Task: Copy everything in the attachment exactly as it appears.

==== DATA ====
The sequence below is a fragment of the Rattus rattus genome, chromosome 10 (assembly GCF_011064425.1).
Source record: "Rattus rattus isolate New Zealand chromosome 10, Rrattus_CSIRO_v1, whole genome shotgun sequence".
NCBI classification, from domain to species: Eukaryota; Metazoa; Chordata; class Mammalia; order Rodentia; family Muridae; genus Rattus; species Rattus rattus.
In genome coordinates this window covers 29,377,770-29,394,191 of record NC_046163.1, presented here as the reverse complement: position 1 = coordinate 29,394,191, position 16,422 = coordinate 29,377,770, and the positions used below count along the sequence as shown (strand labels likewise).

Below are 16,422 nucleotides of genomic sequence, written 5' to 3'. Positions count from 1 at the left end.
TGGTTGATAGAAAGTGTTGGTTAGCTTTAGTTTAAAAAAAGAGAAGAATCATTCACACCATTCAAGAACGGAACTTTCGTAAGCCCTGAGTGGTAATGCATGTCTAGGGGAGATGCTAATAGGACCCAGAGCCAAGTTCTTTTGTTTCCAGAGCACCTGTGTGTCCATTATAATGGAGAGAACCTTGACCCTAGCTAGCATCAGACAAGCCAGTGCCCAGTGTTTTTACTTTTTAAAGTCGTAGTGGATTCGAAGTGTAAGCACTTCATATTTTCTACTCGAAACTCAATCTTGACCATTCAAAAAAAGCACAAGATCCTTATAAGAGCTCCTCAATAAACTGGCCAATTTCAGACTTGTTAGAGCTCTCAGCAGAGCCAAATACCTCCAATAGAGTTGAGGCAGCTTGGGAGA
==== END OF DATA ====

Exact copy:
The sequence below is a fragment of the Rattus rattus genome, chromosome 10 (assembly GCF_011064425.1).
Source record: "Rattus rattus isolate New Zealand chromosome 10, Rrattus_CSIRO_v1, whole genome shotgun sequence".
NCBI classification, from domain to species: Eukaryota; Metazoa; Chordata; class Mammalia; order Rodentia; family Muridae; genus Rattus; species Rattus rattus.
In genome coordinates this window covers 29,377,770-29,394,191 of record NC_046163.1, presented here as the reverse complement: position 1 = coordinate 29,394,191, position 16,422 = coordinate 29,377,770, and the positions used below count along the sequence as shown (strand labels likewise).

Below are 16,422 nucleotides of genomic sequence, written 5' to 3'. Positions count from 1 at the left end.
TGGTTGATAGAAAGTGTTGGTTAGCTTTAGTTTAAAAAAAGAGAAGAATCATTCACACCATTCAAGAACGGAACTTTCGTAAGCCCTGAGTGGTAATGCATGTCTAGGGGAGATGCTAATAGGACCCAGAGCCAAGTTCTTTTGTTTCCAGAGCACCTGTGTGTCCATTATAATGGAGAGAACCTTGACCCTAGCTAGCATCAGACAAGCCAGTGCCCAGTGTTTTTACTTTTTAAAGTCGTAGTGGATTCGAAGTGTAAGCACTTCATATTTTCTACTCGAAACTCAATCTTGACCATTCAAAAAAAGCACAAGATCCTTATAAGAGCTCCTCAATAAACTGGCCAATTTCAGACTTGTTAGAGCTCTCAGCAGAGCCAAATACCTCCAATAGAGTTGAGGCAGCTTGGGAGA